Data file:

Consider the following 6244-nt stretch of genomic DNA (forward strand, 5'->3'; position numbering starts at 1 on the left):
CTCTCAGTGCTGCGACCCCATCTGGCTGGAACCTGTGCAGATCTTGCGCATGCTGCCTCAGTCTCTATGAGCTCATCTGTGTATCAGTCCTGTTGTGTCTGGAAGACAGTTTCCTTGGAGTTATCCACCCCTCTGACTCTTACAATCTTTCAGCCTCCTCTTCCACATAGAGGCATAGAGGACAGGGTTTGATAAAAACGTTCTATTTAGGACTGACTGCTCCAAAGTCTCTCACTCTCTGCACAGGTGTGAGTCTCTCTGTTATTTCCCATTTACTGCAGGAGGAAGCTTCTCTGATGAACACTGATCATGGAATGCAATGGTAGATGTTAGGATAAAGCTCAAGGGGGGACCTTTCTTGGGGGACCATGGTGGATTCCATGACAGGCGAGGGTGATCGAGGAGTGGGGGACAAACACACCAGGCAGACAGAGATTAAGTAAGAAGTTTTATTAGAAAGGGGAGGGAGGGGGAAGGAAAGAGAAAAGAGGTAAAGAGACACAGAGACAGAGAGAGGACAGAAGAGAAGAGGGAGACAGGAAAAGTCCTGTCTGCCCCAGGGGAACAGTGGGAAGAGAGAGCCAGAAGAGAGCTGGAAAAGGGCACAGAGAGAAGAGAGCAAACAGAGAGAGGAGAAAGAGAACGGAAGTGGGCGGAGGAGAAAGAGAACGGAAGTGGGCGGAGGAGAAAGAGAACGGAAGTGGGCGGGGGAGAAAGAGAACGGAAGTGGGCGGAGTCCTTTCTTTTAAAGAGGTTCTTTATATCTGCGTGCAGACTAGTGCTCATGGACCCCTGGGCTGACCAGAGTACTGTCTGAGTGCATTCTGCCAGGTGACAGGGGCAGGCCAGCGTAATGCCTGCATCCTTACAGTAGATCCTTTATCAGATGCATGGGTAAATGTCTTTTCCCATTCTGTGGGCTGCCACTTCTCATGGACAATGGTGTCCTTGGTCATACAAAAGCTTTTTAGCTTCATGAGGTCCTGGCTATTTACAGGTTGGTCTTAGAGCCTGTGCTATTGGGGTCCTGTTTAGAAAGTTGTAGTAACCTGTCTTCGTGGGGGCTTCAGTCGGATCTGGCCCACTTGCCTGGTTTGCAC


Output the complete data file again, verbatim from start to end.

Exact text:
Consider the following 6244-nt stretch of genomic DNA (forward strand, 5'->3'; position numbering starts at 1 on the left):
CTCTCAGTGCTGCGACCCCATCTGGCTGGAACCTGTGCAGATCTTGCGCATGCTGCCTCAGTCTCTATGAGCTCATCTGTGTATCAGTCCTGTTGTGTCTGGAAGACAGTTTCCTTGGAGTTATCCACCCCTCTGACTCTTACAATCTTTCAGCCTCCTCTTCCACATAGAGGCATAGAGGACAGGGTTTGATAAAAACGTTCTATTTAGGACTGACTGCTCCAAAGTCTCTCACTCTCTGCACAGGTGTGAGTCTCTCTGTTATTTCCCATTTACTGCAGGAGGAAGCTTCTCTGATGAACACTGATCATGGAATGCAATGGTAGATGTTAGGATAAAGCTCAAGGGGGGACCTTTCTTGGGGGACCATGGTGGATTCCATGACAGGCGAGGGTGATCGAGGAGTGGGGGACAAACACACCAGGCAGACAGAGATTAAGTAAGAAGTTTTATTAGAAAGGGGAGGGAGGGGGAAGGAAAGAGAAAAGAGGTAAAGAGACACAGAGACAGAGAGAGGACAGAAGAGAAGAGGGAGACAGGAAAAGTCCTGTCTGCCCCAGGGGAACAGTGGGAAGAGAGAGCCAGAAGAGAGCTGGAAAAGGGCACAGAGAGAAGAGAGCAAACAGAGAGAGGAGAAAGAGAACGGAAGTGGGCGGAGGAGAAAGAGAACGGAAGTGGGCGGAGGAGAAAGAGAACGGAAGTGGGCGGGGGAGAAAGAGAACGGAAGTGGGCGGAGTCCTTTCTTTTAAAGAGGTTCTTTATATCTGCGTGCAGACTAGTGCTCATGGACCCCTGGGCTGACCAGAGTACTGTCTGAGTGCATTCTGCCAGGTGACAGGGGCAGGCCAGCGTAATGCCTGCATCCTTACAGTAGATCCTTTATCAGATGCATGGGTAAATGTCTTTTCCCATTCTGTGGGCTGCCACTTCTCATGGACAATGGTGTCCTTGGTCATACAAAAGCTTTTTAGCTTCATGAGGTCCTGGCTATTTACAGGTTGGTCTTAGAGCCTGTGCTATTGGGGTCCTGTTTAGAAAGTTGTAGTAACCTGTCTTCGTGGGGGCTTCAGTCGGATCTGGCCCACTTGCCTGGTTTGCAC